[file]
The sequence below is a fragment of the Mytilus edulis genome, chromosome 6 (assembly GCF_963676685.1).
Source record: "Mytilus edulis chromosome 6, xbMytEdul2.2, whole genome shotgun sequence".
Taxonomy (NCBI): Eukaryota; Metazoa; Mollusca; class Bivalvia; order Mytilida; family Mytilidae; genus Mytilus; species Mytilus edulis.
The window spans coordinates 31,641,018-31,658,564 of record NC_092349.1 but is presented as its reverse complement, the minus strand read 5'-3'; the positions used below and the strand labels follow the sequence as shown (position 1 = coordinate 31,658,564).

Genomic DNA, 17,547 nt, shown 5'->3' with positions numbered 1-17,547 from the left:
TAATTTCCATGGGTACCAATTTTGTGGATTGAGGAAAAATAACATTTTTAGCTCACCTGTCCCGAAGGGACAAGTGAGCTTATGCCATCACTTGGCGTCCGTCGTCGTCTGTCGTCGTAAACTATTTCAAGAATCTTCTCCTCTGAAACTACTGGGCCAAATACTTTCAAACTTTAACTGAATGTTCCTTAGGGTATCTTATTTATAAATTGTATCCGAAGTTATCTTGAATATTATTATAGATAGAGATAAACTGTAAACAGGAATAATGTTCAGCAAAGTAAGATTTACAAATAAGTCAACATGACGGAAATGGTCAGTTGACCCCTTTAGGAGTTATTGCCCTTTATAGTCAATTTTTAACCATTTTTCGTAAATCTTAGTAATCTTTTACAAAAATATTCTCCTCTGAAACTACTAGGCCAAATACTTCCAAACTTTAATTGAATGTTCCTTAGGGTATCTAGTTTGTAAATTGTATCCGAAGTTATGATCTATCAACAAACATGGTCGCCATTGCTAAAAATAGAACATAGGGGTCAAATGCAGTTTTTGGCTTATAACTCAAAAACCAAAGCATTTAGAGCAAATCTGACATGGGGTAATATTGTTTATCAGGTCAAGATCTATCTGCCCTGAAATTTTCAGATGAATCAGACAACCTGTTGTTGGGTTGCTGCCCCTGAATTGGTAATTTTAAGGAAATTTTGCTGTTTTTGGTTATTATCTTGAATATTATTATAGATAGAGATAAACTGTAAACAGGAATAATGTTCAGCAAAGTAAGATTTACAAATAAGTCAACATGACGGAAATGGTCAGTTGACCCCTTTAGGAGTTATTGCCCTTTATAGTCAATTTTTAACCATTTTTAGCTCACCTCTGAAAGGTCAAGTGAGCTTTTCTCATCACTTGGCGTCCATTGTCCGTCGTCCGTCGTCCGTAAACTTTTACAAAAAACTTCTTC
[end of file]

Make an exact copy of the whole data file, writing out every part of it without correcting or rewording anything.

The sequence below is a fragment of the Mytilus edulis genome, chromosome 6 (assembly GCF_963676685.1).
Source record: "Mytilus edulis chromosome 6, xbMytEdul2.2, whole genome shotgun sequence".
Taxonomy (NCBI): Eukaryota; Metazoa; Mollusca; class Bivalvia; order Mytilida; family Mytilidae; genus Mytilus; species Mytilus edulis.
The window spans coordinates 31,641,018-31,658,564 of record NC_092349.1 but is presented as its reverse complement, the minus strand read 5'-3'; the positions used below and the strand labels follow the sequence as shown (position 1 = coordinate 31,658,564).

Genomic DNA, 17,547 nt, shown 5'->3' with positions numbered 1-17,547 from the left:
TAATTTCCATGGGTACCAATTTTGTGGATTGAGGAAAAATAACATTTTTAGCTCACCTGTCCCGAAGGGACAAGTGAGCTTATGCCATCACTTGGCGTCCGTCGTCGTCTGTCGTCGTAAACTATTTCAAGAATCTTCTCCTCTGAAACTACTGGGCCAAATACTTTCAAACTTTAACTGAATGTTCCTTAGGGTATCTTATTTATAAATTGTATCCGAAGTTATCTTGAATATTATTATAGATAGAGATAAACTGTAAACAGGAATAATGTTCAGCAAAGTAAGATTTACAAATAAGTCAACATGACGGAAATGGTCAGTTGACCCCTTTAGGAGTTATTGCCCTTTATAGTCAATTTTTAACCATTTTTCGTAAATCTTAGTAATCTTTTACAAAAATATTCTCCTCTGAAACTACTAGGCCAAATACTTCCAAACTTTAATTGAATGTTCCTTAGGGTATCTAGTTTGTAAATTGTATCCGAAGTTATGATCTATCAACAAACATGGTCGCCATTGCTAAAAATAGAACATAGGGGTCAAATGCAGTTTTTGGCTTATAACTCAAAAACCAAAGCATTTAGAGCAAATCTGACATGGGGTAATATTGTTTATCAGGTCAAGATCTATCTGCCCTGAAATTTTCAGATGAATCAGACAACCTGTTGTTGGGTTGCTGCCCCTGAATTGGTAATTTTAAGGAAATTTTGCTGTTTTTGGTTATTATCTTGAATATTATTATAGATAGAGATAAACTGTAAACAGGAATAATGTTCAGCAAAGTAAGATTTACAAATAAGTCAACATGACGGAAATGGTCAGTTGACCCCTTTAGGAGTTATTGCCCTTTATAGTCAATTTTTAACCATTTTTAGCTCACCTCTGAAAGGTCAAGTGAGCTTTTCTCATCACTTGGCGTCCATTGTCCGTCGTCCGTCGTCCGTAAACTTTTACAAAAAACTTCTTC